During my experience of playing a reporter as an extra for the Billy Crystal produced HBO film *61 about the 1961 home run race between Yankee teammates Roger Maris and Mickey Mantle, I heard some very interesting stories on the set at Tiger Stadium ten years ago this summer.
However none was as moving as the story I heard from Andy Strasberg who was hired by Crystal as a consultant for the movie. Strasberg is considered THE authority and the all time number one fan of Roger Maris, the man I still consider to hold the legitimate single season record holder for most homers in a season. (61 in ’61) (No steroids for Roger)
While sitting in the home dugout during a lunch break, Strasberg shared with me his incredible story of the friendship he developed with Maris that began as a kid growing up near Yankee Stadium.
When Maris was traded to New York in 1960, Strasberg took an instant liking to Roger Maris and when he was old enough to go to Yankee Stadium himself he would always sit in rightfield and speak with Roger during pre-game practice. At one point Strasberg worked up the nerve to ask Maris if he could have one of his game used bats and Roger said he would give him the next bat he cracked.
While the Yankees were out on a west coast trip, Strasberg was listening to the game on his transistor radio while under the covers when the Yankee broadcaster announced that Maris had broken his bat and was going back to the dugout to get another one. Sure enough, on the next home stand Maris ran out to right field prior to the game and told Strasberg he had the broken bat waiting for him at the lockeroom. The bat would become the first of many Maris game used items that Strasberg would eventually acquire, but more than that, he had acquired a friend for life.
This is how Strasberg told the rest of his amazing story.
“In 1966 I went off to college at the University of Akron, in Ohio. My roommate had a picture of Raquel Welch on his wall and I had a picture of Roger Maris. Everyone in the school now knew that I was a big Maris fan. Some of my friends said, “You told us that you knew Roger Maris. Let’s just go see.” So one day six of us drove 2½ hours to Pittsburgh to see the Cardinals play the Pirates. It was May 9, 1967. We got to Forbes Field two hours before the game, and there was the red number 9. It was the first time in my life I had ever seen Roger Maris outside of Yankee Stadium, and I figured he wouldn’t know who I was because the setting was different. I was very, very nervous. Extremely nervous, because I had five guys with me. I went down to the edge of the fence, and my voice was quavering as I said, “Ah, Rog…Roger….”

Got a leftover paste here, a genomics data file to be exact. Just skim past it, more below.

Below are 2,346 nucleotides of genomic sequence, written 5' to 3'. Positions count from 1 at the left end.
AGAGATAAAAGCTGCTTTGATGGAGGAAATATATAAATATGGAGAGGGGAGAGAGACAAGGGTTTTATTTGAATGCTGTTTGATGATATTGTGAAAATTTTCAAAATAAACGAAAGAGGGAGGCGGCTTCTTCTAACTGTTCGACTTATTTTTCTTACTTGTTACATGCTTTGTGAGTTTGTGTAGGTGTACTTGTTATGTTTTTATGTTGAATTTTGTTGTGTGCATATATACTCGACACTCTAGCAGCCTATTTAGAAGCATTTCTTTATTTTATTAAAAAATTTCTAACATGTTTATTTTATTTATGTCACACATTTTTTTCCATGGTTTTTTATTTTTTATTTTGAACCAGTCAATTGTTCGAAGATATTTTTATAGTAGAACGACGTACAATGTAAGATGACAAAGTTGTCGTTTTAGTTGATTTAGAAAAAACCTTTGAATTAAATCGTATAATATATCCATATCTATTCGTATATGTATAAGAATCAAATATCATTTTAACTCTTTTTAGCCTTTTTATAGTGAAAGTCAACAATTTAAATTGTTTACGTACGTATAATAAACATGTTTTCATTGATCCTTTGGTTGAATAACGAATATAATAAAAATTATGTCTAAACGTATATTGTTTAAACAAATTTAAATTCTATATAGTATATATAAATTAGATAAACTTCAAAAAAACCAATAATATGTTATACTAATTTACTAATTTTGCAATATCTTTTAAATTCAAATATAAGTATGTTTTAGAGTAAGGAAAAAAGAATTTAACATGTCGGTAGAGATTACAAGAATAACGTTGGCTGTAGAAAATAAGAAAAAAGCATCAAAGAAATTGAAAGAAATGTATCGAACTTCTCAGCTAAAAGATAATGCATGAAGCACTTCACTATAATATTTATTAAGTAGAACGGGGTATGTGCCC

He turned around and said, “Andy Strasberg, what the hell are you doing here in Pittsburgh?”
That was the first time I knew he knew my name. I looked at him and I looked at my friends and I said, “Well, Rog, I’m with some guys from college. They wanted to meet you and I just wanted to say hello.” The five of them paraded by and shook hands and they couldn’t believe it. I wished Rog the traditional good luck and he said, “Wait a minute. I want to give you an autograph on a National League ball.” And he went into the dugout and got a ball and signed it. I put it in my pocket and I felt like a million dollars.
I’m very superstitious when it comes to baseball. That day I sat in row 9, seat 9 out in rightfield. In the third inning Roger hit his first National League home run, off Woodie Fryman.
I caught the ball.
It’s the most amazing thing that will ever happen to me in my life. I caught the ball and tears were rolling down my face. I couldn’t believe it. He came running out at the end of the inning—you’ve got to remember that Rog knew where I was, and it wasn’t crowded that particular game—and he said, “I can’t believe it.” I said, “You can’t? I can’t!”
After all that, Strasberg and Maris became very close friends, so much so that one of Roger’s son’s named their child Andy after Andy Strasberg.
In the movie, Crystal had Strasberg play the fan who actually jumped out of the stands to shake Roger’s hand after hitting his 61st home run. Today Strasberg, a former San Diego executive owns a sports marketing company in San Diego. One of his current ventures is the website, //fantography.net — a site that posts photos taken by fans at major league ballparks.